In the 2002 movie Minority Report, as lead actor Tom Cruise walks into a mall, his retinas are scanned to identify him, which leads to a series of personalized ads. Peltzman doesn't believe retina scans will be utilized anytime soon, but he clearly sees the rapid approach of advertising connected to users via geolocation, with more one-to-one ads based on who you that arrive via social media networks.
Peltzman said he can imagine using Sonar to send a message to someone via a social network, such as a discount on museum membership.
Smartphones won't necessarily rule
The idea that the smartphone will morph into an all-purpose device doesn't ring true with Gillett. He expects to see multiple devices and displays, and big improvements in the PC. He is expecting hybrid PCs that use SSDs to speed the system, but disks as well. This blending of storage with the system will require application changes to take advantage of it, he said.
Social media's relationship to the bottom line comes into focus
MoMA has made social media a key IT direction and has a Web page devoted to all of its networking links, including a Flickr group for people to upload photos they have taken at the museum.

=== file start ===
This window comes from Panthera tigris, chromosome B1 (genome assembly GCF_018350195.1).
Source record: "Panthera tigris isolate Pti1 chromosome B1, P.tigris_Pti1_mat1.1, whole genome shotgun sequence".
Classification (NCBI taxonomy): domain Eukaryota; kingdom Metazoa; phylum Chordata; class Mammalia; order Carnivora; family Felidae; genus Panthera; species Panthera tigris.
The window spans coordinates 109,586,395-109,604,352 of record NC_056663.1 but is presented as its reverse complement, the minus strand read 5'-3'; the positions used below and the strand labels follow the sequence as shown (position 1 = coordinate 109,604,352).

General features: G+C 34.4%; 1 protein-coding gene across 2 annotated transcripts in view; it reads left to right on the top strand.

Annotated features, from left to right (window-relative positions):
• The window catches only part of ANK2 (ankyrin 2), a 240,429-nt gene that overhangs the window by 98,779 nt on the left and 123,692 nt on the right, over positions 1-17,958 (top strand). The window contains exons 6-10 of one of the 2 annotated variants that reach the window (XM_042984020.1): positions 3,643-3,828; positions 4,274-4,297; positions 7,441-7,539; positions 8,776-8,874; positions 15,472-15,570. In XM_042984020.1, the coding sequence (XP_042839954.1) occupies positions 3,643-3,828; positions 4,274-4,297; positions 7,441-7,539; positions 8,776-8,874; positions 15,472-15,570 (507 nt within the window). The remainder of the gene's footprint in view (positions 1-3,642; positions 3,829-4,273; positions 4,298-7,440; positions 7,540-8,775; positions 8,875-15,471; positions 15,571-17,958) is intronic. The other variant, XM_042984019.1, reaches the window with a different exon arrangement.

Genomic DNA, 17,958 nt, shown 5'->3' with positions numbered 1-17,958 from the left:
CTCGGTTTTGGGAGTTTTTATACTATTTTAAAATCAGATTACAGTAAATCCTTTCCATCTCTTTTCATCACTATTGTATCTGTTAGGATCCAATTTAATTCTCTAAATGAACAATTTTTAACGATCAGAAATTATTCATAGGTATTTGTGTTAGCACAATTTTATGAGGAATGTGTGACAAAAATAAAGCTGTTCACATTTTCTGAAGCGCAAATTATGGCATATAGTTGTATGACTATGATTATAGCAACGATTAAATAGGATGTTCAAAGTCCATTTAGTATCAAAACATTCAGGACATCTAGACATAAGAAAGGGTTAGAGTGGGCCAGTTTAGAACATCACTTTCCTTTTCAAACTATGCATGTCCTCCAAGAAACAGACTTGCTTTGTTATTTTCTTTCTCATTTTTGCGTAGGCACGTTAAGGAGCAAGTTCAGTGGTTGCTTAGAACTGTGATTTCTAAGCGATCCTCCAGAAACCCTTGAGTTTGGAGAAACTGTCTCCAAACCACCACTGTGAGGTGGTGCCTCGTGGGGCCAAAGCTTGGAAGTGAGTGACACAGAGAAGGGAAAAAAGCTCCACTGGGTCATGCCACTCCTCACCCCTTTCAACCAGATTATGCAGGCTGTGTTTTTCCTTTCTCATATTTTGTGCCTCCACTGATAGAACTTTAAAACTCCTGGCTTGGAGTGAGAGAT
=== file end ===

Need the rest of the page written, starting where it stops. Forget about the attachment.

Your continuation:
It has more than 750,000 fans on Facebook and 582,000 followers on Twitter.
To help manage its social networking, the museum's IT and marketing departments share an employee who reports to both.
But Peltzman said it isn't easy to show how social networking generates money. Using social media for direct funding efforts can undermine it, he argues.
That also makes it difficult to tell the business exactly how much value is delivered by social media. But he believes that in time, analytical tools will arrive that can show how social media does contribute.
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